The receiver claims that the employment of a manager and watchman was made necessary by thefts and depredations committed by the plaintiffs from time to time in taking fruit from the lands in charge of the receiver. This, in our opinion, is merely an exaggerated version of an incident which occurred in 1924 when Clemencia Graño and Julio Martinez, taking occasion from the release of their lots from the mortgage to El Hogar Filipino, attempted to repossess themselves of the property, an attempt which was frustrated by the receiver.
Our analysis of the "Addendas to the Accounts" with respect both to the income and expenses of the administration leads of the conclusion that they grossly inexact both as to income and expenses. In order to prove this it is enough to state that according to the appellee’s showing the net income of the groves for the whole period covered by the accounts was the sum of P2,929.42. This cannot be true and cannot be accepted by the court. It is unreasonable and impossible that a coconut grove containing 7,000 trees in bearing, and valued at from P60,000 to P70,000, should have produced so little return during the four consecutive years covered by these accounts, and if the receiver did not get more, it must have been due to his own lack of diligence.
The proof in the record with respect to the cost of harvesting and marketing coconuts points to the conclusion that the expenses which might have been legitimately incurred by the receiver, supposing him to have taken from the groves the number of coconuts which they ought to have produced, should be in the neighborhood of P11,000. Subtracting this amount from the sum of P42,000 which, as stated above, is the gross income that ought to have been received, we have a net balance of about P31,000, as the amount that should have been received by the receiver from the produced of the groves in his charge. This estimate is nearly 20 percent lower than what would have been received if the groves had been administered as economically and as effectually as the grove of Porfirio Reyes; but we assume that the last named individual may be taken to have been exceptionally efficient, and something should be conceded to the receiver in view of the fact that the trees concerned in this receivership were not under his personal supervision.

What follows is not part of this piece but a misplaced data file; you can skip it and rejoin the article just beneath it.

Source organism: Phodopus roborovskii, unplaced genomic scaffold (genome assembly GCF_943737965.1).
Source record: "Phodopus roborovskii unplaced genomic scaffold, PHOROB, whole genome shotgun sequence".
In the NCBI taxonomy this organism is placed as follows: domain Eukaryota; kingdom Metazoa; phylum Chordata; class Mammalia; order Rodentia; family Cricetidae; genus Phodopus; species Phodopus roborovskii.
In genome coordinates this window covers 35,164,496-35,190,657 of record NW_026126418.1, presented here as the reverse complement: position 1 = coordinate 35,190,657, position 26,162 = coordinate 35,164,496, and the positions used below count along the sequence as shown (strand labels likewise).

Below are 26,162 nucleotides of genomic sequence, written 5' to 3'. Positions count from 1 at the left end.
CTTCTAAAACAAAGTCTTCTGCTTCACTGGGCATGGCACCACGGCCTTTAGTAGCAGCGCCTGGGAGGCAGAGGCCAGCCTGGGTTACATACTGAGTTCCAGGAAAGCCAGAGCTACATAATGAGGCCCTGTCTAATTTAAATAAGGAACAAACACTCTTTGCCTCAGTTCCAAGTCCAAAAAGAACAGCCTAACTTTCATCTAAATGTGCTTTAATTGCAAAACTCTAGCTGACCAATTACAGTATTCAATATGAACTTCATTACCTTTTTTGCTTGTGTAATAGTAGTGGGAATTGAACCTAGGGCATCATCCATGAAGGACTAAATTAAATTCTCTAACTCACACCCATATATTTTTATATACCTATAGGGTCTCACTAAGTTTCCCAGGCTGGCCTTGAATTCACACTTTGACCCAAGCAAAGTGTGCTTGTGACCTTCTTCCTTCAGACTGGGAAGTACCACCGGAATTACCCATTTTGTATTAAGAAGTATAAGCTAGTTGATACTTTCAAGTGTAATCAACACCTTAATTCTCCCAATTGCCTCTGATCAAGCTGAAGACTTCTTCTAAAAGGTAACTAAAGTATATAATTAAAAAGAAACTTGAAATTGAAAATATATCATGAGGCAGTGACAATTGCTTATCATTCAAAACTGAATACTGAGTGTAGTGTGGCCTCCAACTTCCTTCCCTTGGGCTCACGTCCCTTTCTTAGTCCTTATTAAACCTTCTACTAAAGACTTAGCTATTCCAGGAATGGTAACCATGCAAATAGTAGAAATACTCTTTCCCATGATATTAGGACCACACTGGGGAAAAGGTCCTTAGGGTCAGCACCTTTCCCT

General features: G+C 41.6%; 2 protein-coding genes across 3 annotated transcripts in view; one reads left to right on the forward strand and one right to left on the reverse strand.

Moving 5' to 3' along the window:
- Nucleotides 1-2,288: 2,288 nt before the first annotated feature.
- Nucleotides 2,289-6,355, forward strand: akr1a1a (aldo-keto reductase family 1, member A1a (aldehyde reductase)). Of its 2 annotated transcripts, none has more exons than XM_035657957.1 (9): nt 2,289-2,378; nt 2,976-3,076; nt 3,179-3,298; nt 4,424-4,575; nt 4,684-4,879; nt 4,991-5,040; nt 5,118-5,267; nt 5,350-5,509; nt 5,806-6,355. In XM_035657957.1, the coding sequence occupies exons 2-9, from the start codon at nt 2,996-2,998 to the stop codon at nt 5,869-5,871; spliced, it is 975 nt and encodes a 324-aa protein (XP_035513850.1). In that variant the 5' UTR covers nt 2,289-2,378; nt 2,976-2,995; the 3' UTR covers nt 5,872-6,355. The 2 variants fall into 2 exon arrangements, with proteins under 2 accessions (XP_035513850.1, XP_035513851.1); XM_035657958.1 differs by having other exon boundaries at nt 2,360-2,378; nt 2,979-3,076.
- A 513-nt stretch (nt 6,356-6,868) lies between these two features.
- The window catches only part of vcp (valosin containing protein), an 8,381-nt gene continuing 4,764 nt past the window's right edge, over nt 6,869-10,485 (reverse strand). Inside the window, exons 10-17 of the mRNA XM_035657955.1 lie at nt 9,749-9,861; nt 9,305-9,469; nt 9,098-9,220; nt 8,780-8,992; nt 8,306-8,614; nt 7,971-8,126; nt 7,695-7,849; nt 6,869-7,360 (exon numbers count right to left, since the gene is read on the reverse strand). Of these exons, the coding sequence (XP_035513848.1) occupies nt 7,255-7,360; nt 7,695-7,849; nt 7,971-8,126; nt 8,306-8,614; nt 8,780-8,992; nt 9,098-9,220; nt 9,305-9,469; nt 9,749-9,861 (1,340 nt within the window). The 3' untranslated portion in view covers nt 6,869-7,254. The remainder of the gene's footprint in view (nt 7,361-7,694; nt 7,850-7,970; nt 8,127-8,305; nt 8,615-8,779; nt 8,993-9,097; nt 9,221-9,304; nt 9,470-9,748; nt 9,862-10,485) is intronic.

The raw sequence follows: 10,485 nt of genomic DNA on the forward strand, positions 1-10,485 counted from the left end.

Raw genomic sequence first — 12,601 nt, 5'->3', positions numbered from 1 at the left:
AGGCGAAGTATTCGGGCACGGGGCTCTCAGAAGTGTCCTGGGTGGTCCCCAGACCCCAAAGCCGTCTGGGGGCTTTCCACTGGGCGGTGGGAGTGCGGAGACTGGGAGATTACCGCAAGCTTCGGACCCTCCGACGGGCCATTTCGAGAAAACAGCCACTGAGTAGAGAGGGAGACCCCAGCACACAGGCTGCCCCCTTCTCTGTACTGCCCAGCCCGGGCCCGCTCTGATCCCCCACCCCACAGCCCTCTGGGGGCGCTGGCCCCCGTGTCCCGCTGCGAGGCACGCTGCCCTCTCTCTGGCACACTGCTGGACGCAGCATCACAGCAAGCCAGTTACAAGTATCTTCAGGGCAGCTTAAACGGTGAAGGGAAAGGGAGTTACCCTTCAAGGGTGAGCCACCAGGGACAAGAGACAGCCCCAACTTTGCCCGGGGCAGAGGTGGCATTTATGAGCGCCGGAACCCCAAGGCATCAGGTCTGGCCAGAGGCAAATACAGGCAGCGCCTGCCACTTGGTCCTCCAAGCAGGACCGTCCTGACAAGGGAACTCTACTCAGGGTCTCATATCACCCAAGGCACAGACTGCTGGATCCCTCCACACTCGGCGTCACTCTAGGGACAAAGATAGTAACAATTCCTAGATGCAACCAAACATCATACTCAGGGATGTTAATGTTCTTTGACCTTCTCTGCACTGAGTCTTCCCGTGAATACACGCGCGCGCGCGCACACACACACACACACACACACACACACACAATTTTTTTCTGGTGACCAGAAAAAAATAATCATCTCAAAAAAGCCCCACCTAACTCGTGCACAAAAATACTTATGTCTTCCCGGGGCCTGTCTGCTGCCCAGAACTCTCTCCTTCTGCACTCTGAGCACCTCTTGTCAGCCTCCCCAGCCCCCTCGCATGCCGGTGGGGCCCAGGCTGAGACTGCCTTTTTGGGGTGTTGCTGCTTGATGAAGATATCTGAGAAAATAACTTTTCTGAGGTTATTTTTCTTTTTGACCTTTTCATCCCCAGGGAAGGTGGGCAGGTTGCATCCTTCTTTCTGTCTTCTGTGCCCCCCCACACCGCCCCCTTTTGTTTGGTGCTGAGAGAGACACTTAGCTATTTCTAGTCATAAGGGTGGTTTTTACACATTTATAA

In fixing the amount for which the receiver should be held liable upon his administration account, we are not so much concerned with what he actually received as with what he should have received in the exercise of reasonable diligence, and it is idle to pretend that exact figures are attainable; but the receiver himself is to blame for the obscurity in which the subject is enveloped, and the court cannot be deterred from attempting to accomplish the ends of justice in the light of the best information available. With these considerations in view we have come to the conclusion that by the time the receiver surrendered the possession of the groves in his charge as receiver (except the one thousand trees reserved for himself) he had received, or should have received from the trees in his charge a net profit of something more than P31,000, or in round numbers, an amount of about P8,000 in excess of P23,033.27, which, as stated above, is his true credit balance against the receivership. It results, therefore, that instead of being a creditor of the receivership to the extent of P25,321.21, as found by the trial court, he is actually a debtor thereto in the amount of P8,000.